It does work very much like Scheme's call/cc. You need to take into account that it is in Cont monad.

The actual function is defined using ContT. ContT is a monad transformer that allows to add continuations into other monads, but let's see how this works with Identity monad first, and limit ourselves to Cont.

```
Cont r a = Cont {runCont :: (a->r)->r}
```

Here, `Cont r a`

represents a function that can compute some value of type `a`

, since given a function of type `a->r`

it can compute a value of type `r`

.

It is clearly a monad:

```
return x = Cont $ \f -> f x
```

(a trivial "computation" of a value of type `a`

)

```
ma >>= h = Cont $ \f -> runCont ma $ \a -> runCont (h a) f
```

(here `ma :: Cont r a`

, and `h :: a -> Cont r b`

)

(a computation of value of type `a`

, ma, can turn into a computation of a value of type `b`

- `runCont ma`

is given `h`

, which, given a value of type `a`

, "knows" how to produce a computation of a value of type `b`

- which can be supplied with function `f :: b -> r`

to compute a value of type `r`

)

In essence, `h`

is the **continuation** of `ma`

, and `>>=`

binds `ma`

and its continuation to produce the continuation of the function composition (the function "hidden" inside `ma`

to produce `a`

and the function "hidden" inside `h`

to produce `b`

). This is the "stack" you were looking for.

Let's start with the simplified type (not using `ContT`

):

```
callCC :: ((a -> Cont r b) -> Cont r a) -> Cont r a
```

Here, callCC uses a function that constructs a continuation given a continuation.

There is a important point that you seem to be missing, too. `callCC`

only makes sense if there is a continuation after `callCC`

- i.e. there is a continuation to pass. Let's consider it is the last line of a `do`

-block, which is the same as to say it must have something bound to it with `>>=`

:

```
callCC f >>= return "blah"
```

will do. The important bit here is that the operation of `callCC`

can be understood easier when you see this context, when you see it is on the left hand side of `>>=`

.

Knowing how `>>=`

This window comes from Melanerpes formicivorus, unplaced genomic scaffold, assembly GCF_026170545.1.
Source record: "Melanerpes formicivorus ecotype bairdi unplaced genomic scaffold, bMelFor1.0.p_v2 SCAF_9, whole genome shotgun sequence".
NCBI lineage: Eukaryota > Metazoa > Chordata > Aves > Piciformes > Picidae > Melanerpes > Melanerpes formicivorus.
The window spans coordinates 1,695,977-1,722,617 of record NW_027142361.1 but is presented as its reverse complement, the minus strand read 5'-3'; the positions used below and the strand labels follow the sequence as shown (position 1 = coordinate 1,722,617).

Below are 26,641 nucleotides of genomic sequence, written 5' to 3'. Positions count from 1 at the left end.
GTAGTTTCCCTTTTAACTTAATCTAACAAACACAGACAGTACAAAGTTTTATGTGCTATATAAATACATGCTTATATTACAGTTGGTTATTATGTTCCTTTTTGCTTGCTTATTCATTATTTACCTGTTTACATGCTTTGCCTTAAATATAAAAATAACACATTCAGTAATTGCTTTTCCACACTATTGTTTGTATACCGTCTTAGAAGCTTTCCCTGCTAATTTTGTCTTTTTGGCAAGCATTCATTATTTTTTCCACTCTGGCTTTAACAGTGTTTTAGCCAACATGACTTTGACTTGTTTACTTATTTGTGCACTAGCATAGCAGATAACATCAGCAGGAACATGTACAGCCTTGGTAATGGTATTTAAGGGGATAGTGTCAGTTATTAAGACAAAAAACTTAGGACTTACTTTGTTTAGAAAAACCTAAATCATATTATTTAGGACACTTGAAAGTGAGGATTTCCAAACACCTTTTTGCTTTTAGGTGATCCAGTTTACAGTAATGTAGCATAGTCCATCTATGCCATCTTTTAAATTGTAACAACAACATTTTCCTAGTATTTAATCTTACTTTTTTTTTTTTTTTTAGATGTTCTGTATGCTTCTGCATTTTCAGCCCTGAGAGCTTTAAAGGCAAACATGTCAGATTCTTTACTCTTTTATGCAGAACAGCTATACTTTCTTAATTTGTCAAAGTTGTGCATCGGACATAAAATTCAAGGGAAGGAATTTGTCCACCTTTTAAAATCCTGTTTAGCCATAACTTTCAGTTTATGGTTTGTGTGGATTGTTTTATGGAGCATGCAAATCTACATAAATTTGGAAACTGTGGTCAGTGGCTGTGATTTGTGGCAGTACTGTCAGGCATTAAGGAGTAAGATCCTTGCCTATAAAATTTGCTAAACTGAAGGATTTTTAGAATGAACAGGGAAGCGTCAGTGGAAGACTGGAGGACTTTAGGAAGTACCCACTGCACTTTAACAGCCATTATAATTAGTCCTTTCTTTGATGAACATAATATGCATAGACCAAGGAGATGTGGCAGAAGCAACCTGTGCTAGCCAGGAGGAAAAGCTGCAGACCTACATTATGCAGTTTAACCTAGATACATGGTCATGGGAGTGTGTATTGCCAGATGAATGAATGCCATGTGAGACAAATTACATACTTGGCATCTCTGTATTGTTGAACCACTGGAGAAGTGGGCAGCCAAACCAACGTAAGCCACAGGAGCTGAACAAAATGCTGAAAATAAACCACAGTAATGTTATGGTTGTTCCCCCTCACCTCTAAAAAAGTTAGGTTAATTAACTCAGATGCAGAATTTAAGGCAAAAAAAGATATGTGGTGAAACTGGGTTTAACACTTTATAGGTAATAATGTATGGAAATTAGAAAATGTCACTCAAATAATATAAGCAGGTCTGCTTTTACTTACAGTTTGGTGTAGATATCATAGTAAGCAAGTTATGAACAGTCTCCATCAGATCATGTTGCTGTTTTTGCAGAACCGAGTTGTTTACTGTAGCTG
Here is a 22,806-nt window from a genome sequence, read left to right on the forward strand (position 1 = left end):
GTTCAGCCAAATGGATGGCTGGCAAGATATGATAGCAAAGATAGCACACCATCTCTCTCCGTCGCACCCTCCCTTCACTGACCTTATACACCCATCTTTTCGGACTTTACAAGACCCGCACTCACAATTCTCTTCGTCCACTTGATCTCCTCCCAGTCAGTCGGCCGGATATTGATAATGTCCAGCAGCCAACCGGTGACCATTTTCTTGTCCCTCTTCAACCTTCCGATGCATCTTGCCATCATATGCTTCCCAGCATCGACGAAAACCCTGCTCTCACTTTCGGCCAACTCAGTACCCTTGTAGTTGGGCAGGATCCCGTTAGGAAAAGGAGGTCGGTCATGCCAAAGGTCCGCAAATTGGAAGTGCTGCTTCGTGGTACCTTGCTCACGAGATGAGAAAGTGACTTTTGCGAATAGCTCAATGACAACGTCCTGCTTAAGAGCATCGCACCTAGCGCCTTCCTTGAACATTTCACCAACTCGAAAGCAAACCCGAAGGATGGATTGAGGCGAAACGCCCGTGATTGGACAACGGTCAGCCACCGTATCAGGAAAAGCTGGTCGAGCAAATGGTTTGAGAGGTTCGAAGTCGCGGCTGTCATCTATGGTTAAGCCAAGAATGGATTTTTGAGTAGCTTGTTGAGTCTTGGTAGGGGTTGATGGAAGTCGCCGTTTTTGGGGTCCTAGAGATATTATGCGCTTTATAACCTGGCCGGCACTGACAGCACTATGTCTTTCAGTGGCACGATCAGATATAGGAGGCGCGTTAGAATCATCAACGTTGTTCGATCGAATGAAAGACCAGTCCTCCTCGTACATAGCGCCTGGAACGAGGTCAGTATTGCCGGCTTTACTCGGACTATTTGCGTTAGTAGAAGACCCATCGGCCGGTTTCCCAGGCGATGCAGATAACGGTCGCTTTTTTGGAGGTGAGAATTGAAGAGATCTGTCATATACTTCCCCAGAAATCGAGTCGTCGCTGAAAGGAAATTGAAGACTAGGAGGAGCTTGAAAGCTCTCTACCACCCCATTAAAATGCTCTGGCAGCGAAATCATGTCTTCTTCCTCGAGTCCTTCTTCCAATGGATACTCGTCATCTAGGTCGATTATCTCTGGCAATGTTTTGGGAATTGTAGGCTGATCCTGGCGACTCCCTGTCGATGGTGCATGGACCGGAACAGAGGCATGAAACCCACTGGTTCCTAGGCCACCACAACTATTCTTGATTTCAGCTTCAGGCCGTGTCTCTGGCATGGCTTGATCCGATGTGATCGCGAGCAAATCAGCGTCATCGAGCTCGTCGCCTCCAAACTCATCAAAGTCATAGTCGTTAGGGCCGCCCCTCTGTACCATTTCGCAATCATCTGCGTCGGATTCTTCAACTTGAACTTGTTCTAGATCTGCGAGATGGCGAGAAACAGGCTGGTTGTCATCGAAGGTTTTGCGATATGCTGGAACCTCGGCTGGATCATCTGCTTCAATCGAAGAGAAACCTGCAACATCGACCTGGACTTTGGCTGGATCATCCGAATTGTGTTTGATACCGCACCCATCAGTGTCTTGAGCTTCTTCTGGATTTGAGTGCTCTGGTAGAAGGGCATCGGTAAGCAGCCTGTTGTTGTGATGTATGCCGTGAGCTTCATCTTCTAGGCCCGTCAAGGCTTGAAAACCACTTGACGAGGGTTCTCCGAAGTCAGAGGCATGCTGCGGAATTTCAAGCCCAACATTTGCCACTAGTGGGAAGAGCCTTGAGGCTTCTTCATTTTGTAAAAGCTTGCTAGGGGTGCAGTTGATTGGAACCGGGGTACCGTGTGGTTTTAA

works, and taking into account right-associativity of `>>=`

, you can see that `h`

in `callCC f = cont $ \h -> runCont (f (\a -> cont $ \_ -> h a)) h`

is in fact built using current continuation - it is built using the `h`

appearing on the right of `>>=`

- the entire `do`

-block from the line following callCC to the end:

```
(callCC f) >>= h =
Cont $ \g -> runCont
(cont $ \h -> runCont (f (\a -> cont $ \_ -> h a)) h) $
\a -> runCont (h a) g =
[reduction step: runCont (Cont x) => x]
Cont $ \g -> (\h -> runCont (f (\a -> Cont $ \_ -> h a)) h) $
\a -> runCont (h a) g =
[(\h -> f) (\a -> ...) => f [h/(\a -> ...)] -- replace
occurrences of h with (\a -> ...)]
Cont $ \g -> runCont (f (\a -> Cont $ \_ -> (\b -> runCont (h b) g) a)) $
\a -> runCont (h a) g =
[(\b -> runCont (h b) g) a => runCont (h a) g]
Cont $ \g -> runCont (f (\a -> Cont $ \_ -> runCont (h a) g)) $
\a -> runCont (h a) g
```

You can see here how `\_ -> runCont (h a) g`

in essence will ignore the continuation following the invocation of the function passed to `f`

- and "switch the stack", switch to the current continuation `h`

of the place where `callCC`

is invoked.

(Similar reasoning can be applied if `callCC`

is the last in the chain, albeit it is less clear that the "current continuation" in that case is the function passed to `runCont`

)

The last point is that `runCont (f...) h`

does not really use this last `h`

, if the actual invocation of `h`

occurs from inside the continuation computed by `f`

, if that ever happens.